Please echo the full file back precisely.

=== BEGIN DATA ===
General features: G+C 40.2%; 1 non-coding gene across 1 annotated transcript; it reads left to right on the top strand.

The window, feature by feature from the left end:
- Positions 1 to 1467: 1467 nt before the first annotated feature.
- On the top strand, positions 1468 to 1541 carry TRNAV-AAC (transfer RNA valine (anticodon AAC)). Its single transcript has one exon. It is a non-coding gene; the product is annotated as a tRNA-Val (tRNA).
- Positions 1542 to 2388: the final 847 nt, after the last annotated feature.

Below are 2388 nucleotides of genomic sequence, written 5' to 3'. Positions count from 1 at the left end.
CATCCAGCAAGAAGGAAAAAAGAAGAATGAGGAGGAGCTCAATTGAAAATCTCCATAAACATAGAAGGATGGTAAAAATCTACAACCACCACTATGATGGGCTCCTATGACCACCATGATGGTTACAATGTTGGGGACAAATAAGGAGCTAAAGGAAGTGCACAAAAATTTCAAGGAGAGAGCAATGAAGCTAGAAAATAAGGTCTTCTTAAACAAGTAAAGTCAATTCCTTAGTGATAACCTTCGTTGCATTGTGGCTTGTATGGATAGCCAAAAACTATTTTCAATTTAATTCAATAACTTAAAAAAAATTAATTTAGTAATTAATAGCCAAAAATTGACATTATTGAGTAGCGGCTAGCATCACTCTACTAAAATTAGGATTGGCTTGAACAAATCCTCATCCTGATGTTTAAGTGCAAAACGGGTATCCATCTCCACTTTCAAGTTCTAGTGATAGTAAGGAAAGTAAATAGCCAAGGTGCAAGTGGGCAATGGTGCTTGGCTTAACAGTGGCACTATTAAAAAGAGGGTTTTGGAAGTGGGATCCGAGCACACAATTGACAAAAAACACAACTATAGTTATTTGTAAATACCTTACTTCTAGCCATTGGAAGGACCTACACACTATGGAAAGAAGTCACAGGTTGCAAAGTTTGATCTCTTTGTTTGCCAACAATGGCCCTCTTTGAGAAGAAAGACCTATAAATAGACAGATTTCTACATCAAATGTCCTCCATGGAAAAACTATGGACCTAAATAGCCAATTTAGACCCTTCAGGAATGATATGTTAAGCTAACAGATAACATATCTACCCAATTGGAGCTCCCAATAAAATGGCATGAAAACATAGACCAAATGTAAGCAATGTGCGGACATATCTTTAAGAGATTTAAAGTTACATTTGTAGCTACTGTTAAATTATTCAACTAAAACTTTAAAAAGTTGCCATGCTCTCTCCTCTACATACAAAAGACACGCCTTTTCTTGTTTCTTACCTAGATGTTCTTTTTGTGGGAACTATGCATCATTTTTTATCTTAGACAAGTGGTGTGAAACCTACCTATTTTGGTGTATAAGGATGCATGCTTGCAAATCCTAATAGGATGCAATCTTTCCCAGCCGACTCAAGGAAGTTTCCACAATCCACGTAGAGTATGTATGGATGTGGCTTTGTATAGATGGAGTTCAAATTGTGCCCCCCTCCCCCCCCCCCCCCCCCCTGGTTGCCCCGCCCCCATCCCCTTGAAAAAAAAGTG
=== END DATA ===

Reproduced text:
General features: G+C 40.2%; 1 non-coding gene across 1 annotated transcript; it reads left to right on the top strand.

The window, feature by feature from the left end:
- Positions 1 to 1467: 1467 nt before the first annotated feature.
- On the top strand, positions 1468 to 1541 carry TRNAV-AAC (transfer RNA valine (anticodon AAC)). Its single transcript has one exon. It is a non-coding gene; the product is annotated as a tRNA-Val (tRNA).
- Positions 1542 to 2388: the final 847 nt, after the last annotated feature.

Below are 2388 nucleotides of genomic sequence, written 5' to 3'. Positions count from 1 at the left end.
CATCCAGCAAGAAGGAAAAAAGAAGAATGAGGAGGAGCTCAATTGAAAATCTCCATAAACATAGAAGGATGGTAAAAATCTACAACCACCACTATGATGGGCTCCTATGACCACCATGATGGTTACAATGTTGGGGACAAATAAGGAGCTAAAGGAAGTGCACAAAAATTTCAAGGAGAGAGCAATGAAGCTAGAAAATAAGGTCTTCTTAAACAAGTAAAGTCAATTCCTTAGTGATAACCTTCGTTGCATTGTGGCTTGTATGGATAGCCAAAAACTATTTTCAATTTAATTCAATAACTTAAAAAAAATTAATTTAGTAATTAATAGCCAAAAATTGACATTATTGAGTAGCGGCTAGCATCACTCTACTAAAATTAGGATTGGCTTGAACAAATCCTCATCCTGATGTTTAAGTGCAAAACGGGTATCCATCTCCACTTTCAAGTTCTAGTGATAGTAAGGAAAGTAAATAGCCAAGGTGCAAGTGGGCAATGGTGCTTGGCTTAACAGTGGCACTATTAAAAAGAGGGTTTTGGAAGTGGGATCCGAGCACACAATTGACAAAAAACACAACTATAGTTATTTGTAAATACCTTACTTCTAGCCATTGGAAGGACCTACACACTATGGAAAGAAGTCACAGGTTGCAAAGTTTGATCTCTTTGTTTGCCAACAATGGCCCTCTTTGAGAAGAAAGACCTATAAATAGACAGATTTCTACATCAAATGTCCTCCATGGAAAAACTATGGACCTAAATAGCCAATTTAGACCCTTCAGGAATGATATGTTAAGCTAACAGATAACATATCTACCCAATTGGAGCTCCCAATAAAATGGCATGAAAACATAGACCAAATGTAAGCAATGTGCGGACATATCTTTAAGAGATTTAAAGTTACATTTGTAGCTACTGTTAAATTATTCAACTAAAACTTTAAAAAGTTGCCATGCTCTCTCCTCTACATACAAAAGACACGCCTTTTCTTGTTTCTTACCTAGATGTTCTTTTTGTGGGAACTATGCATCATTTTTTATCTTAGACAAGTGGTGTGAAACCTACCTATTTTGGTGTATAAGGATGCATGCTTGCAAATCCTAATAGGATGCAATCTTTCCCAGCCGACTCAAGGAAGTTTCCACAATCCACGTAGAGTATGTATGGATGTGGCTTTGTATAGATGGAGTTCAAATTGTGCCCCCCTCCCCCCCCCCCCCCCCCCTGGTTGCCCCGCCCCCATCCCCTTGAAAAAAAAGTG